For eight years, TTT Moneycorp Ltd. regularly took Dariusz Suchicki to dinner and soccer matches, all while selling him, as the head of finance of a U.K.-based importer of Polish foods, a series of complex currency derivatives.

When the pound started moving sharply against the zloty, those instruments became toxic: They began costing Suchicki's company, Best Foods, tens of thousands of pounds a month, the company said in court filings last year. Now, as Britain prepares for Brexit, blow-ups of this type of complex financial instrument are surging.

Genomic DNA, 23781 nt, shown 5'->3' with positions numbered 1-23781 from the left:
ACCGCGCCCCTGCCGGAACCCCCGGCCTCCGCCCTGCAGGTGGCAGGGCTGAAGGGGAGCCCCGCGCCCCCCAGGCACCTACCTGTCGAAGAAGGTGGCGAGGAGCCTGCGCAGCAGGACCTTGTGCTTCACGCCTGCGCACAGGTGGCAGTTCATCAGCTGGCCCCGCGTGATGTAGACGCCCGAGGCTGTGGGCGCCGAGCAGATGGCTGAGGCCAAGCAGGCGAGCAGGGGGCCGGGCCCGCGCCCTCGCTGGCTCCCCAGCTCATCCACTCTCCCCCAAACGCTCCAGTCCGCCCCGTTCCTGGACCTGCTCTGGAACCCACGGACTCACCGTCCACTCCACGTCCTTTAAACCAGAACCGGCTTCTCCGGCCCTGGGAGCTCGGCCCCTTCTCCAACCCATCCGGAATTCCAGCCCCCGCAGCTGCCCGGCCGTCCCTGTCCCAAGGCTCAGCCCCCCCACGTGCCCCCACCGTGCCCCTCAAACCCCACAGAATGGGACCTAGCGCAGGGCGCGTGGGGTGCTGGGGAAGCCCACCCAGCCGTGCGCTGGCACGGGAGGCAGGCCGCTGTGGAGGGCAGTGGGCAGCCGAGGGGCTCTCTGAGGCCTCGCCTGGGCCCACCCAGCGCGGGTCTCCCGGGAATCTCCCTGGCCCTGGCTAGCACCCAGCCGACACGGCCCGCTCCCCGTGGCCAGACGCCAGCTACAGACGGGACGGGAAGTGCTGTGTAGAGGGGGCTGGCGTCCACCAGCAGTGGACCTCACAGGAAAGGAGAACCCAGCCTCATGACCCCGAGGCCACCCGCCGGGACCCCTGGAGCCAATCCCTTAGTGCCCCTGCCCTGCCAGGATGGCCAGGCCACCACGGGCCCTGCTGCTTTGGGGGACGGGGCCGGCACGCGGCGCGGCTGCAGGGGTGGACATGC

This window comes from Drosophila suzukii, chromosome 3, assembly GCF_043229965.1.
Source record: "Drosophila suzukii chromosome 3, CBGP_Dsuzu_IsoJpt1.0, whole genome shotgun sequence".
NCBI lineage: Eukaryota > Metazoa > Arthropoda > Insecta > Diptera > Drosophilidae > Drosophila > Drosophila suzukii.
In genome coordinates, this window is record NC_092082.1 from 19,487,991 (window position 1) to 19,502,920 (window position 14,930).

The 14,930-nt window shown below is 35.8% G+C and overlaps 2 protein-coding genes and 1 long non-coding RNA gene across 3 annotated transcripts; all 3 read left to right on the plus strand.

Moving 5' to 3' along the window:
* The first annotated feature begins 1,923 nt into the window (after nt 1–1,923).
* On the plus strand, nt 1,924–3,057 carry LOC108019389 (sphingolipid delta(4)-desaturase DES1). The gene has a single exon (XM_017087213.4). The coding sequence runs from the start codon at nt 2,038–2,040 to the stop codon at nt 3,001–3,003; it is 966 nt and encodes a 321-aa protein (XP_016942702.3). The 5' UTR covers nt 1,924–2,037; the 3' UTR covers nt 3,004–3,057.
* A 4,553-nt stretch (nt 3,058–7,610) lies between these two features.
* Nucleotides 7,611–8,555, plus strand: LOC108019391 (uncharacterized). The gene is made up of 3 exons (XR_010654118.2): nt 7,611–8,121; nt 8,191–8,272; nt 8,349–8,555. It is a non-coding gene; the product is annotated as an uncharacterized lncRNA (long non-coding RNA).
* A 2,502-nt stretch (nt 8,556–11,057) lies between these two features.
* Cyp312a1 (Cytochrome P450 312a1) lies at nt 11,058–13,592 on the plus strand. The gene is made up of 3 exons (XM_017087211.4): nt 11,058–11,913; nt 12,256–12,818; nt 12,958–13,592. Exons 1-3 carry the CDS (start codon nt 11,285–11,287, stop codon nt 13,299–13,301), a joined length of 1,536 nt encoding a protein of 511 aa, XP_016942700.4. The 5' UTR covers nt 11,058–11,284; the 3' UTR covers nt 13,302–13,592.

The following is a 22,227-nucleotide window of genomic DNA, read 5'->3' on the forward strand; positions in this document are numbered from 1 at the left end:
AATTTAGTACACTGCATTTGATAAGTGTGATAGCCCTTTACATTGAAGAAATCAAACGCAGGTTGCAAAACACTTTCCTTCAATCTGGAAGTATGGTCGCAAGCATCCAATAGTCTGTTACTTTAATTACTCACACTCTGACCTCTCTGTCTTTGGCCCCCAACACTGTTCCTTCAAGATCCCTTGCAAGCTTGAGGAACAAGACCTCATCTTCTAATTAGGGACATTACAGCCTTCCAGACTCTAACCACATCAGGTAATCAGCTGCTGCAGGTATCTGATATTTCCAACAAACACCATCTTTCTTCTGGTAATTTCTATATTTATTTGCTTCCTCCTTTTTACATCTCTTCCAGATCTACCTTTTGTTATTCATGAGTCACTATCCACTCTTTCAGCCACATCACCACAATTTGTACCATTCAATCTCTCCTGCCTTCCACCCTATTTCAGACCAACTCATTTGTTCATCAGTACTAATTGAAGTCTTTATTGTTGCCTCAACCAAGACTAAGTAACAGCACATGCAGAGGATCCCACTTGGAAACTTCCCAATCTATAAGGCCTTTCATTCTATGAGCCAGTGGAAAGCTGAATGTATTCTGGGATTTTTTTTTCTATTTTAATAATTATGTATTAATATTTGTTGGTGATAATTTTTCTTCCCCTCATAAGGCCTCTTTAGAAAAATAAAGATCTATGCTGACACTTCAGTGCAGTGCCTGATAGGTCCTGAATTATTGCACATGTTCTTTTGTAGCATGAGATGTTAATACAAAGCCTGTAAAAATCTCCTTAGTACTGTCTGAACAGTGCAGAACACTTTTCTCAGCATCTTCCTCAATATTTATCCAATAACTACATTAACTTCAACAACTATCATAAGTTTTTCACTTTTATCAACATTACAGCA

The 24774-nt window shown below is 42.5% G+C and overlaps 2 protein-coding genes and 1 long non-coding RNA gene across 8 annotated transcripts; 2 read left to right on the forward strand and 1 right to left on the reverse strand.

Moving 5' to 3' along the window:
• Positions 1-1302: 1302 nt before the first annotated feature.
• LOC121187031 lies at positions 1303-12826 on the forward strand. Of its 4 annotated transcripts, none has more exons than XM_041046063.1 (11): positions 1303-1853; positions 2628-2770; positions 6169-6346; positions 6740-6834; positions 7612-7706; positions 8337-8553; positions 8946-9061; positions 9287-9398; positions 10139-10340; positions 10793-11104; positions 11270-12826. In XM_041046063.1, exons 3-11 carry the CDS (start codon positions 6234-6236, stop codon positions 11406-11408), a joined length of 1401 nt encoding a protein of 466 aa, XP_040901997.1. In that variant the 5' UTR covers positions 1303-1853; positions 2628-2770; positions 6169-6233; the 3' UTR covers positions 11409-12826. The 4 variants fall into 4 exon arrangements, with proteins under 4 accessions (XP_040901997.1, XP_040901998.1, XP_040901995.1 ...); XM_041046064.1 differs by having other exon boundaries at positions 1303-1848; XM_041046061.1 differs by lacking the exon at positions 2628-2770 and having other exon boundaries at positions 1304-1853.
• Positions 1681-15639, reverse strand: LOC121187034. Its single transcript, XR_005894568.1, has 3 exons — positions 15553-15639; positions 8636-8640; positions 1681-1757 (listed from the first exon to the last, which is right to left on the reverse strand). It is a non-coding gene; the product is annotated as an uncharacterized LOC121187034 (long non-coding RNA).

About a quarter of all U.K. small and midsize enterprises routinely use hedging tools to manage currency risk, broker Afex Markets Plc found in a survey carried out in 2015. Many of these instruments are highly leveraged and can result in magnified losses for companies hit by big currency swings.

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